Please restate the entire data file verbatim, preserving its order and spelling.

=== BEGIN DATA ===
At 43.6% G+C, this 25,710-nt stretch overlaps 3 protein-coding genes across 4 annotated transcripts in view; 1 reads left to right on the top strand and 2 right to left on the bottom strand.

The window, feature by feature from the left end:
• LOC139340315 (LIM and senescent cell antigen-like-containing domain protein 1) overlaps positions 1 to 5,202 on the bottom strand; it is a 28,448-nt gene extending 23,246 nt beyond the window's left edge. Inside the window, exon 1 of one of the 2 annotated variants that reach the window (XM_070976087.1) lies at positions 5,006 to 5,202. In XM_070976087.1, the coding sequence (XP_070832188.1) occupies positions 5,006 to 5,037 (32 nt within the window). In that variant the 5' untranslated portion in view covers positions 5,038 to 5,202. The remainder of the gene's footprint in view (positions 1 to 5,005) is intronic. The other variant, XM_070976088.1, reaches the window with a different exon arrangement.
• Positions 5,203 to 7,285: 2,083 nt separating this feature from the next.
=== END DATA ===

At 43.6% G+C, this 25,710-nt stretch overlaps 3 protein-coding genes across 4 annotated transcripts in view; 1 reads left to right on the top strand and 2 right to left on the bottom strand.

The window, feature by feature from the left end:
• LOC139340315 (LIM and senescent cell antigen-like-containing domain protein 1) overlaps positions 1 to 5,202 on the bottom strand; it is a 28,448-nt gene extending 23,246 nt beyond the window's left edge. Inside the window, exon 1 of one of the 2 annotated variants that reach the window (XM_070976087.1) lies at positions 5,006 to 5,202. In XM_070976087.1, the coding sequence (XP_070832188.1) occupies positions 5,006 to 5,037 (32 nt within the window). In that variant the 5' untranslated portion in view covers positions 5,038 to 5,202. The remainder of the gene's footprint in view (positions 1 to 5,005) is intronic. The other variant, XM_070976088.1, reaches the window with a different exon arrangement.
• Positions 5,203 to 7,285: 2,083 nt separating this feature from the next.